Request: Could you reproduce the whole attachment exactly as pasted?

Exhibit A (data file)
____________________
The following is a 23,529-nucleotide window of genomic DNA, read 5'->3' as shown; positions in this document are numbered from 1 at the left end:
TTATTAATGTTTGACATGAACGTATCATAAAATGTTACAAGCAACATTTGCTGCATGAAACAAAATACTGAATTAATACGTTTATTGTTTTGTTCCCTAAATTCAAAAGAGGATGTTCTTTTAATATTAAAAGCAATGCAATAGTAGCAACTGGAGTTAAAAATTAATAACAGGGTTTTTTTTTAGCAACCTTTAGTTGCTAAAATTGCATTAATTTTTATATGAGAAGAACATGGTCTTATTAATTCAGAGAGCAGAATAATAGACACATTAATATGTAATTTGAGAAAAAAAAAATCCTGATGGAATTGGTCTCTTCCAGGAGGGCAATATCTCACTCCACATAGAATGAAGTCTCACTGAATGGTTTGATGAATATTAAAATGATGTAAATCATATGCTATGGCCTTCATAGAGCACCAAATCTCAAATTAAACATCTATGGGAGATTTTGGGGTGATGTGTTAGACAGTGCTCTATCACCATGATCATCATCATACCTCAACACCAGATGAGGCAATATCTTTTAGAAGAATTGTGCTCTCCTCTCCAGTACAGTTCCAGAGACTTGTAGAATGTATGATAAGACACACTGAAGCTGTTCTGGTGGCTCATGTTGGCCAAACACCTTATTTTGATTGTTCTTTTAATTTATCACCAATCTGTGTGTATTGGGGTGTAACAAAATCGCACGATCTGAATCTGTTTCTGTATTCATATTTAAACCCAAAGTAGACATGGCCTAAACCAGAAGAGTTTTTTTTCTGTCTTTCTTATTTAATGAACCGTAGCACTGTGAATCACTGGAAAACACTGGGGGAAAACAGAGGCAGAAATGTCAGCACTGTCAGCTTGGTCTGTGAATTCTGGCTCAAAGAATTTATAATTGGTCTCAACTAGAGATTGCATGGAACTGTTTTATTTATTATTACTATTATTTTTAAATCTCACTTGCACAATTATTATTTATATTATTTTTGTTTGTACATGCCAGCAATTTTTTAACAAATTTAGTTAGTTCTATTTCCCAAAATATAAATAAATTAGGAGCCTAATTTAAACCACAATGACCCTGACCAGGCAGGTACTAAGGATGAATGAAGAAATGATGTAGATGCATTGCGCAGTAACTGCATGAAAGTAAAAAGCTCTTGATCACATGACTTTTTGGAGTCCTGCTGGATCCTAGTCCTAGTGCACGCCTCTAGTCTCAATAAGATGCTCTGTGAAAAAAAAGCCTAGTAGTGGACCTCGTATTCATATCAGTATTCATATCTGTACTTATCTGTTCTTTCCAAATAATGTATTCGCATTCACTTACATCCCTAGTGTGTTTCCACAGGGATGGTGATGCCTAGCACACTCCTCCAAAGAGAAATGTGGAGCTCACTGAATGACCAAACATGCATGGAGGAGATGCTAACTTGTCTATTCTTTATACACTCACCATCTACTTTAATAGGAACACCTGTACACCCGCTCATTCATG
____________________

The following is a 23,529-nucleotide window of genomic DNA, read 5'->3' as shown; positions in this document are numbered from 1 at the left end:
TTATTAATGTTTGACATGAACGTATCATAAAATGTTACAAGCAACATTTGCTGCATGAAACAAAATACTGAATTAATACGTTTATTGTTTTGTTCCCTAAATTCAAAAGAGGATGTTCTTTTAATATTAAAAGCAATGCAATAGTAGCAACTGGAGTTAAAAATTAATAACAGGGTTTTTTTTTAGCAACCTTTAGTTGCTAAAATTGCATTAATTTTTATATGAGAAGAACATGGTCTTATTAATTCAGAGAGCAGAATAATAGACACATTAATATGTAATTTGAGAAAAAAAAAATCCTGATGGAATTGGTCTCTTCCAGGAGGGCAATATCTCACTCCACATAGAATGAAGTCTCACTGAATGGTTTGATGAATATTAAAATGATGTAAATCATATGCTATGGCCTTCATAGAGCACCAAATCTCAAATTAAACATCTATGGGAGATTTTGGGGTGATGTGTTAGACAGTGCTCTATCACCATGATCATCATCATACCTCAACACCAGATGAGGCAATATCTTTTAGAAGAATTGTGCTCTCCTCTCCAGTACAGTTCCAGAGACTTGTAGAATGTATGATAAGACACACTGAAGCTGTTCTGGTGGCTCATGTTGGCCAAACACCTTATTTTGATTGTTCTTTTAATTTATCACCAATCTGTGTGTATTGGGGTGTAACAAAATCGCACGATCTGAATCTGTTTCTGTATTCATATTTAAACCCAAAGTAGACATGGCCTAAACCAGAAGAGTTTTTTTTCTGTCTTTCTTATTTAATGAACCGTAGCACTGTGAATCACTGGAAAACACTGGGGGAAAACAGAGGCAGAAATGTCAGCACTGTCAGCTTGGTCTGTGAATTCTGGCTCAAAGAATTTATAATTGGTCTCAACTAGAGATTGCATGGAACTGTTTTATTTATTATTACTATTATTTTTAAATCTCACTTGCACAATTATTATTTATATTATTTTTGTTTGTACATGCCAGCAATTTTTTAACAAATTTAGTTAGTTCTATTTCCCAAAATATAAATAAATTAGGAGCCTAATTTAAACCACAATGACCCTGACCAGGCAGGTACTAAGGATGAATGAAGAAATGATGTAGATGCATTGCGCAGTAACTGCATGAAAGTAAAAAGCTCTTGATCACATGACTTTTTGGAGTCCTGCTGGATCCTAGTCCTAGTGCACGCCTCTAGTCTCAATAAGATGCTCTGTGAAAAAAAAGCCTAGTAGTGGACCTCGTATTCATATCAGTATTCATATCTGTACTTATCTGTTCTTTCCAAATAATGTATTCGCATTCACTTACATCCCTAGTGTGTTTCCACAGGGATGGTGATGCCTAGCACACTCCTCCAAAGAGAAATGTGGAGCTCACTGAATGACCAAACATGCATGGAGGAGATGCTAACTTGTCTATTCTTTATACACTCACCATCTACTTTAATAGGAACACCTGTACACCCGCTCATTCATG